Get Well

Self and the City: Taking Steps is Easy

by Jessica A. Rose, LMHC

I believe that therapy is supposed to be hard – that it’s only when therapy is in fact hard, cracking us wide open, that it’s able to finally access the hurt parts that need tending to.

Remember that line in the theme song of Orange Is the New Black:“Taking steps is easy/Standing still is hard?” Waning mental health can feel a whole lot like prison, so the reference is apt.

 Stillness. We don’t know we’re avoiding until something forces inertia. There you stand, once dynamic, now static; still. Still enough to notice your breath, notice the tingling in the spaces between your fingers, still enough to notice your pain. In my case, this stillness gently abducted my inside parts right around my daughter’s third birthday. I had been taking steps for so long – an impetuous sprint into deafening darkness. It’s only when I began to stand still that all that was ancient met my pace and stood next to me, demanding attention and tending to. This stillness led me into an Eye Movement Desensitization Reprocessing practitioner’s office twice a week to do the kind of work that firemen do – run headlong into the flames, the ones that everyone else is running away from.

I had been doing monk’s work in my first three years of being a stay at home mom. I breastfed on demand,co-slept with my baby, and tended to every whimper before it developed into a cry. In the beginning, I held her nearly every moment of the day and night. 

As she became mobile, and an increasingly separate being from myself, my work became different. I changed diapers, I wiped her nose   up toys. I taught her about art and letters and animals and read to her and sang her to sleep and cleaned up toys and wiped her nose and changed her diaper and taught her about art and letters and animals and read to her and sang her to sleep – and endless repetition of love and service. At every age my child resides in, a part of me is convinced she will forever be that age, with that particular set of annoyances and sweetness indigenous to that age forever our reality. And then the leaves fall, we measure her height on the kitchen door frame, and I’m pulled back to today, where she has grown, inside and out, and everything is new again. There are new annoyances and new sweetness. And now she speaks, and jokes and is clever and defiant and has hands that are gentle with animals and a paintbrush. She looks like her father. She is separate from me.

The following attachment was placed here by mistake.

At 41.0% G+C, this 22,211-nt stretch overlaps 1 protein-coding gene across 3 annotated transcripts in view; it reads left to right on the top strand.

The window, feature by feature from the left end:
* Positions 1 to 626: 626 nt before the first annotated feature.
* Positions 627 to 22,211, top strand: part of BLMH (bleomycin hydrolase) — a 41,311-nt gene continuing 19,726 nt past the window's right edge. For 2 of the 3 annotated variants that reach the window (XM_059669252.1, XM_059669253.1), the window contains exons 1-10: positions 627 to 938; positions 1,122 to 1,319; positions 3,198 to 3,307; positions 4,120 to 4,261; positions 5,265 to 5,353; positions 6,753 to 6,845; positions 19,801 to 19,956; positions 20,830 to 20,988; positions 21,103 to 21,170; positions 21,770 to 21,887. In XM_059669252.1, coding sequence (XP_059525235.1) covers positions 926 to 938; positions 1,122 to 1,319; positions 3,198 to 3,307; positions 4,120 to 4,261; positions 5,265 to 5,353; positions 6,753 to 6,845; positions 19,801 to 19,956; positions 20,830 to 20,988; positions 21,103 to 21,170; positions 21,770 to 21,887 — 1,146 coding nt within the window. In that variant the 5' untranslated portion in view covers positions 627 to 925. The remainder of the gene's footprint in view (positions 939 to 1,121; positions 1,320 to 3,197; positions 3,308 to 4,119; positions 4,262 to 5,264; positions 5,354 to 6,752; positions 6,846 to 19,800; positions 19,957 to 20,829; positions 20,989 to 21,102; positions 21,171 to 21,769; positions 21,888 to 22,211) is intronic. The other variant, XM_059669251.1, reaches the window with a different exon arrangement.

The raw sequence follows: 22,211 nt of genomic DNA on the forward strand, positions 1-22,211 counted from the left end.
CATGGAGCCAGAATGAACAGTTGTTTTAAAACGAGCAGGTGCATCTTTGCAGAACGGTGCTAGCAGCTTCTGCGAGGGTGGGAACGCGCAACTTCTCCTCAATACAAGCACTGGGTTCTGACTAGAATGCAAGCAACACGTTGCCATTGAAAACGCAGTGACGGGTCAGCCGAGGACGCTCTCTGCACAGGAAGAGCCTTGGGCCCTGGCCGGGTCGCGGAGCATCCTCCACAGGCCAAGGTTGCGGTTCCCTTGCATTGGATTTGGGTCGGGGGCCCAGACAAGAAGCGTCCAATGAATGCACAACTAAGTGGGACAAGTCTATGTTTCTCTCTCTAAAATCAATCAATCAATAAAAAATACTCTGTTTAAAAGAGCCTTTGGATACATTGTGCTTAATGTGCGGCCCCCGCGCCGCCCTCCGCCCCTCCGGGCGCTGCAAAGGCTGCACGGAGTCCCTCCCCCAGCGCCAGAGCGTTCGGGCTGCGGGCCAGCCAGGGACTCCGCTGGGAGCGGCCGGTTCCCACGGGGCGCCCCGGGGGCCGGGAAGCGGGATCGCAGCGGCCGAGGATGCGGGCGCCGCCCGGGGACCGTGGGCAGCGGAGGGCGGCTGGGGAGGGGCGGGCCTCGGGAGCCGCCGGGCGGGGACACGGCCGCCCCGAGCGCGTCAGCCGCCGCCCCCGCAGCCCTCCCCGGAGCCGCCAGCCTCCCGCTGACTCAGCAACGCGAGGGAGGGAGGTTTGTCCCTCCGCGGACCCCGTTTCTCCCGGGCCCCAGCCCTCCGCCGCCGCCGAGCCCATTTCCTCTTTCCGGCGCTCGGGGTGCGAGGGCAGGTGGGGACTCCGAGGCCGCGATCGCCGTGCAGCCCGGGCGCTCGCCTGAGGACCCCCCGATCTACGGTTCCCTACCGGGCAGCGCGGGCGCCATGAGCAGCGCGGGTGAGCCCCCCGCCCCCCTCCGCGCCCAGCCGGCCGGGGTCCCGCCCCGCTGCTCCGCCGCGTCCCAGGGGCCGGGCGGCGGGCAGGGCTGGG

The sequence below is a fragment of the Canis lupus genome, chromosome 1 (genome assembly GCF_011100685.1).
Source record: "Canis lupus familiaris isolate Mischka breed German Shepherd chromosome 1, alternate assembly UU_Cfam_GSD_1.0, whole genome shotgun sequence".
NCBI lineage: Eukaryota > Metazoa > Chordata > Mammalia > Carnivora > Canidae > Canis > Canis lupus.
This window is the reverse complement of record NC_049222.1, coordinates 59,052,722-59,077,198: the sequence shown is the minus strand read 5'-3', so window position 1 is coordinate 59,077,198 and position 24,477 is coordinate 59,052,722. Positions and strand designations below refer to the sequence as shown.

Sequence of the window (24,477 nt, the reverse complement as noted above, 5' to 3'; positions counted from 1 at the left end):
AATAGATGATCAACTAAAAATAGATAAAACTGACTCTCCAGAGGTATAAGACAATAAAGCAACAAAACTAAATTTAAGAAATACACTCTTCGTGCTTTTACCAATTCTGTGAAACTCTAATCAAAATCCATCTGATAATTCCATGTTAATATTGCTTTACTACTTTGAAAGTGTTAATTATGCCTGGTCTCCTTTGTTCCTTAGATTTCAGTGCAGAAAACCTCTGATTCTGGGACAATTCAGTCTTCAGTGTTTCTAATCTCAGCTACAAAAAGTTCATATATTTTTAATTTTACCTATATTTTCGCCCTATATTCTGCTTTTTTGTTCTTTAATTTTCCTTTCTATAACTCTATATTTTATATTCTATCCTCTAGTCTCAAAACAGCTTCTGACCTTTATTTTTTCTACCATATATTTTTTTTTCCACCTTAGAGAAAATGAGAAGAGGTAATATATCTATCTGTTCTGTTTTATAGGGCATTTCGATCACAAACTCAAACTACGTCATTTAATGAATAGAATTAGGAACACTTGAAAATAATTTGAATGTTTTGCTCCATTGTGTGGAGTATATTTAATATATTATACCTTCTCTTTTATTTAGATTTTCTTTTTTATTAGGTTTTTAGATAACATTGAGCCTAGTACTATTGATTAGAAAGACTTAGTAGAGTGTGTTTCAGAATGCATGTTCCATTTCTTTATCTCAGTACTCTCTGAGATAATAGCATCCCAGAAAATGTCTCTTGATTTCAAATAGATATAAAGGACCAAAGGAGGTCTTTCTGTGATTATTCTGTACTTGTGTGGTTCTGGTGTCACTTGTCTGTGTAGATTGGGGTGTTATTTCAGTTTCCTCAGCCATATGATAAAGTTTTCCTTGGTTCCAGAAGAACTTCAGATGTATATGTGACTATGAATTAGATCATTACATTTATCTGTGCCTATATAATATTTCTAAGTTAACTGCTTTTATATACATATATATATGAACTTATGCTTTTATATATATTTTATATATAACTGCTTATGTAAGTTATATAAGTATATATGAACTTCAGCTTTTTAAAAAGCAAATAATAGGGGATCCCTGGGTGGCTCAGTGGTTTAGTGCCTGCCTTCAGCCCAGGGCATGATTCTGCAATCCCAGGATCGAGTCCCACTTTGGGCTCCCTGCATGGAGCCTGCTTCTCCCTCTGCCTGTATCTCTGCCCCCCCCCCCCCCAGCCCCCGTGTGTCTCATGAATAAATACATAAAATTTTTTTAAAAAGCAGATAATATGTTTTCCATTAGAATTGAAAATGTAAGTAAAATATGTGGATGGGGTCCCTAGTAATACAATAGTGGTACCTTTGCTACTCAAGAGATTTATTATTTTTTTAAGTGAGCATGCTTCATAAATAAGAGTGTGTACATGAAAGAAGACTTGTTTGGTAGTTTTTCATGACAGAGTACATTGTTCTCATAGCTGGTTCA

She is soft and secure and funny and light.

She is separate from me.

I was ill-prepared for the slow peeling away that is the healthy growing up of a mother and child. During the years where she was my newest appendage and the years of monk’s work, I submerged myself so deeply into the effort of mothering – mothering my daughter and re-mothering myself in tandem – I became one-dimensional. During this time, I wasn’t required to examine my past. There was no time, no place for that – there was just mothering. There was a silent emotional changing of the guards that happened when my daughter didn’t need me to be her surrogate arms, legs, hands and feet. When she could feed herself, go into the refrigerator and get herself an apple, pick out her outfit for the day, play quietly by herself, set her paints up and cover three feet of paper with the excavations of her imagination – all, without me. She needed me less and at the exact same time that I needed me more.

To be clear, I was blind to all of this as it was happening. It’s only looking through the rearview mirror that I can see the psychic watch guard of emotional needs pass the baton from her to me. 

I felt unhinged and fragile and anxious all the time. My birth was traumatic, both physically and psychologically. I made no time to address this trauma, not until I stopped breastfeeding and my hormones (the whole gang – adrenal, thyroid, and sex hormones) bounced around like a pinball machine on Adderall. 

This massive hormonal disruption gave way to adrenal failure which gave way to a new territory of physical illness and emotional upheaval. Once I was able to find a practitioner to help me reset and stabilize my hormones, I found my way to an EMDR specialist, a therapeutic treatment utilized to reduce and sometimes ameliorate the injurious thoughts and feelings related to a traumatic event (for more on EMDR, see this and this). 

A proper telling of my experience with EMDR is another article entirely, however, what I can say with impassioned certainty is that this series of treatments reached parts of me that were at once both buried and in control. “Certain” is one of those words I have worked to edit out of my vernacular, similar to “always” and “never”. If I am to be certain of anything, it’s that I am able to stand still in honor of the steps that walked me to here, in large part due to the work that was accomplished during those devastatingly exhausting EMDR sessions. Because it’s the work – the humid and thirsty work – that is our only hope at learning how to mend ourselves; mend ourselves so that we are able to walk into parenthood with the emotional means to be the teacher/soft place to fall/emotional compass/spiritual guide/healer of cuts and scrapes, they require.

Feature Image via Jessica Golightly

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